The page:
by Alex Dueben
Farel Dalrymple made a splash in 2003 when Dark Horse Comics published Pop Gun War. Before that, Darymple had self-published five issues of the series. He received a Xeric Grant to publish the first issue and was later awarded a Gold Medal by the Society of Illustrators. Many fans were hoping for more Pop Gun War, but it never materialized.
However, in the years since Pop Gun War’s initial publication, Dalrymple has had an incredibly successful career. He drew Omega the Unknown, written by Jonathan Lethem, at Marvel. He wrote and drew the successful graphic novel The Wrenchies from :01 Books. In addition, he was one of Brandon Graham’s collaborators on Prophet. More recently Dalrymple has published It Will All Hurt, which was published in three issues by Study Group Comics, and Palefire, a collaboration with writer MK Reed. Much of his illustrations and short comics have been collected in Delusional: The Graphic and Sequential Work of Farel Dalrymple.
In the Image Comics anthology Island, Dalrymple is currently serializing Pop Gun War: Chain Letter, and earlier this month Image published a new edition of Pop Gun War: Gift. Dalrymple was kind enough to talk about the work and returning to the project after many years away.
Alex Dueben: I know this is going back, but do you remember where the idea of Pop Gun War came from?
Farel Dalrymple: I had just had some drawings in my sketchbook that I had done of the main character, Sinclair. At the time I was doing a lot of on location drawing in New York. When I was in art school the year previous, I had taken a lot of art classes where we would go around and draw buildings and inside of Starbucks and things like that. I had that in mind when I wanted to do this comic. I wanted it to be set in an urban environment like New York. I had it in my head that I wanted to draw these backgrounds from life or take pictures of the city and use those photographs to inform the story. I wanted it to be magical, set in this urban setting, and then I pulled a lot of scenes that I had written down in my sketchbook little moments that I liked that I compiled into a cohesive story. I wasn’t sure how I was going to publish it. I figured I would self-publish it and then a friend of mine told me about the Xeric Grant. I applied for that when I was done with the book and got it. Then, I made each issue after that on my own schedule.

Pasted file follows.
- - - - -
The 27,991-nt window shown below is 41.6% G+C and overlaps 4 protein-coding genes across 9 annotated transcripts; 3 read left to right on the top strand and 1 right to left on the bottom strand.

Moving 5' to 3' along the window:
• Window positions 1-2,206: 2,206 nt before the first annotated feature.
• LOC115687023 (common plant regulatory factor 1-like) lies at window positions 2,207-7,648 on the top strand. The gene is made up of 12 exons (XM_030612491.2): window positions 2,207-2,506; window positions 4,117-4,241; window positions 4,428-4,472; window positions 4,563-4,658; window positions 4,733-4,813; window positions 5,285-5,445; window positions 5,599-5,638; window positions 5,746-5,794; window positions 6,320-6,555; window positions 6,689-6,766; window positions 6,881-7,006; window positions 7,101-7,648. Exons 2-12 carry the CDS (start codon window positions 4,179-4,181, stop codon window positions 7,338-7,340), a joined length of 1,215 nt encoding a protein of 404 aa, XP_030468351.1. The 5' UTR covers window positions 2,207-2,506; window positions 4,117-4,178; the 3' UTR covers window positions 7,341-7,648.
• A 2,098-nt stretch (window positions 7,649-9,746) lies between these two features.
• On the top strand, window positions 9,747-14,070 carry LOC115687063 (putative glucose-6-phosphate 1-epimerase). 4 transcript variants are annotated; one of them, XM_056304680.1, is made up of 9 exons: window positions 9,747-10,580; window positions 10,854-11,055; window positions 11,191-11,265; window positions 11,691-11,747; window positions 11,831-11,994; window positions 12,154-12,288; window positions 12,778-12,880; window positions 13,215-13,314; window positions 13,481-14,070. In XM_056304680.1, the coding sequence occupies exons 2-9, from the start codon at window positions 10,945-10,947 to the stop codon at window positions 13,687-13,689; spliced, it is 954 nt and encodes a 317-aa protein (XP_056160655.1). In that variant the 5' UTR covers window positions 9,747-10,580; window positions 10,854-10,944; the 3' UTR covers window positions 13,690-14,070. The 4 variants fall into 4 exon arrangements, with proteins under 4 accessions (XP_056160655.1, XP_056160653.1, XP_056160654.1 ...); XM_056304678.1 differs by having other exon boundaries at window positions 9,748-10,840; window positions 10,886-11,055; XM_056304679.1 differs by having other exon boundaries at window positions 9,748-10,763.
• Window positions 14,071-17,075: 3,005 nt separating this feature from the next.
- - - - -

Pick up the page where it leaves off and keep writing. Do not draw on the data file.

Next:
Dueben: You were also a member of the Meathaus collection– which some people might remember– was that about the same time you were working on Pop Gun War?
Dalrymple: Yeah. I had been making comics since I was a little kid, but I was learning how to actually go from concept to finished product to publishing a book around that time. Me and some buddies from art school and people we knew started Meathaus. That was us learning how to put out a comic book, basically–the production, scanning pages, photoshopping, laying it all out, dealing with Diamond. A few of us went to San Diego Comic Con and a few other shows where we would just give out issues of Meathaus and meet creators. I did Pop Gun War around the same time as we were doing the first couple issues.
Dueben: It’s not set in New York, as the map you have makes clear, but I’ve always thought it as like New York, or at least inspired by New York.
Dalrymple: I wanted it to be this dense urban environment. As far as the stuff that I was directly referencing there’s a building in there that features prominently called The Doll Factory which is pretty much the Domino Sugar Factory in Williamsburg. I would see that on my commute every day and it’s a cool, weird-looking building. It looks like Gotham City or something like that. When I was doing that map and I was thinking about this city space with a 100 Acre Woods-A.A. Milne vibe to it. [laughs] If you pull back it’s this weird little bubble, but if you zoom in, it’s a modern city, the building look like they could old, but there are not really very many people populating the city which is a huge contrast from New York where it’s like so many people running around everywhere. I wanted it to be a little desolate as far as people go.